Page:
I watch a lot of YouTube videos – probably more than I should. It’s impossible not to get sucked into a funnel of YouTube content whenever you take a look at your recommended videos. Just in the past week I’ve watched multiple videos on bouldering, speedcubing, obscure speedruns, penspinning, traveling in China, and healthy eating. YouTube is amazing.

One thing I’ve noticed in all types of content is that the very best YouTube videos always use several different audio layers. Narration, music, and background or environmental audio are often all playing at the same time, and they all have to be balanced so the viewer can take it all in at once. Some YouTubers even point out their audio balancing changes, like Magnus Midtbø does at 21:14 in this video.

A screenshot from iMovie, demonstrating one layer of audio getting softer while another layer plays.
Here's what it looks like in iMovie when you balance audio levels for a bit of narration. 

But adjusting the volume of various layers at different times, like making the background music quieter for a few seconds of narration, is not the simplest edit to make. In this article, I’ll go over the best techniques for balancing your YouTube videos’ audio and the easiest way to do so in three free video editing softwares. Let’s get started!

When do I need to balance my audio tracks?

It all depends on what audio layers you’re using in your videos. If you’re using background music, added narration, and your video’s original audio, your balancing might be complicated. Here’s a general rundown of when you should balance out your various audio tracks and why:

  1. When your narration isn’t clearly audible. If you’ve added a narration track, it should be the most audible audio layer at all times.
  2. When your music sounds too loud. When you add background music to your video, you have no control over how its volume will sound compared to the other sounds in your video. Most often, you’ll simply need to make your background music a bit softer.
  3. When you want to switch the focus from one audio source to another. This will often occur during montage sequences, sped-up portions, small bits of narration, and things like that. It might not be immediately noticeable, but all your favorite YouTubers probably use this technique.

Balancing audio levels:

iMovie

If you’re a Mac user, iMovie is an easy destination for simple video edits. When you import a video to an iMovie project, you can right-click on it and select “Detach audio” to allow its audio track to be shown as a separate layer in the timeline. You can also drag & drop audio files directly onto the timeline of the project you’re working on.

Here's how you can balance your audio layers in iMovie. 

When you’ve added or detached all your audio layers, you can adjust their volume by dragging the faint bar on the audio layer up or down. This tends to be very sensitive, so be careful and take your time. If you need to adjust the volume of just one section of an audio layer (decreasing music volume while some narration is being spoken, for example), go to the spot where you want the volume to be lowered, click, then right-click and select “Split clip.” Do the same at the point where you want the volume to return to normal. Now, adjust the volume of the portion in the middle and play through the whole section to make sure it sounds the way you want.

Kapwing

iMovie is a good option for audio balancing on Mac computers, but on any other device I recommend using Kapwing. It works on any device, including mobile devices, and requires no downloads. Start by going to Kapwing.com and clicking “Start Editing” to enter the Kapwing Studio. Here, you can upload all your video and audio files, import video and audio from the web by pasting a URL, or record your video and audio directly. Using the Record tool, you can record video from your screen or any camera input, and capture audio using any mic input or system audio from your browser.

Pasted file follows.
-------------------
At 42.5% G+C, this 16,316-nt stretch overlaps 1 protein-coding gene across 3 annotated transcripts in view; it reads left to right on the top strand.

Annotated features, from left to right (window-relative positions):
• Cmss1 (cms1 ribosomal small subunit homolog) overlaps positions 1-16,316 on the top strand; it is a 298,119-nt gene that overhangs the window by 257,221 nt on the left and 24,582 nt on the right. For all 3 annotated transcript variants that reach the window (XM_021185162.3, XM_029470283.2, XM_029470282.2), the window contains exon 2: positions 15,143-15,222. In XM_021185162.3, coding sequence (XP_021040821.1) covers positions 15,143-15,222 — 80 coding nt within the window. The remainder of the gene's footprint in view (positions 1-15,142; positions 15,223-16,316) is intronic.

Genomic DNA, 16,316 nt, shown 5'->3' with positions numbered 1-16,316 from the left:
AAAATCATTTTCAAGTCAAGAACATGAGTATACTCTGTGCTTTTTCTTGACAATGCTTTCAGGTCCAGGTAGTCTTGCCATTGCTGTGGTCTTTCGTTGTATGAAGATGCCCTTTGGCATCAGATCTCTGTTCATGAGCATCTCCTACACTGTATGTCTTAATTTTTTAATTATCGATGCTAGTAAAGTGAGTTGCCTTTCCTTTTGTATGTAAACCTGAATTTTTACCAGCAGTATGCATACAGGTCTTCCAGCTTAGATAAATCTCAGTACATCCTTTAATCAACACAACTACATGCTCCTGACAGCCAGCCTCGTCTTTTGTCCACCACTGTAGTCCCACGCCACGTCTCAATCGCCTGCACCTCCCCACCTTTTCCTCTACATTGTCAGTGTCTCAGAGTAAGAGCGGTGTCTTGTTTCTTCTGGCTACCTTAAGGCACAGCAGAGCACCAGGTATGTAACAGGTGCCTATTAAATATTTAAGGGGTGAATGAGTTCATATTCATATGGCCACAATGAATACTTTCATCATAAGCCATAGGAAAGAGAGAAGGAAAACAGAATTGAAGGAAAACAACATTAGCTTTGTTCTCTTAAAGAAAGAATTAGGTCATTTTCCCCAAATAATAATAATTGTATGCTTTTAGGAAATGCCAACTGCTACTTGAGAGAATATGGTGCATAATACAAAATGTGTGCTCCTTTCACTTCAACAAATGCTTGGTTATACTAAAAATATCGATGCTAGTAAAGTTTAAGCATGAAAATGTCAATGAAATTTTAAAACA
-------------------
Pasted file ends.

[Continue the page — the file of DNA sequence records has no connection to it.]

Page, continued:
In the Studio, some audio layers will be separate and some will be connected to video layers. Either way, you can select the layer in the Timeline or layer list in the lower right and decrease its volume using the Volume slider on the right.

If you want to decrease the volume of just one section of an audio layer, select Timeline and move the time slider to the place where you want the volume to decrease. When the bar is placed at the right time, select the audio or video layer whose volume you want to reduce and click “Split” above the Timeline. Do the same at the spot where you want the volume to return to normal and return to the Studio to decrease the volume of the section in the middle. Remember to play through the section you edited to make sure it sounds the way you want!

Descript

If audio editing is the main thing you do to your videos, and you don’t need many video editing tools for your content, Descript is a good software to use. You need to download the app and create a new project. Here, you can drag the files you want to use into the video editing window and align them on the timeline. When you select a layer on the timeline, click the Track Inspector button in the upper right and you’ll be able to adjust the volume of your audio.

To reduce the volume of just one part of an audio track, move the time slider to the place where you want the volume to change, right-click on the layer, and select “Split Clip.” Do the same at the spot where you want the audio to return to normal, then reduce the volume of the clip in the middle using the Track Inspector tools.

Audio balancing and adjustments can boost your viewer experience and level up your YouTube content. For more content on video editing for YouTubers, check out Kapwing App on YouTube. And while you’re here, take a look at some of our related articles on audio editing with Kapwing:

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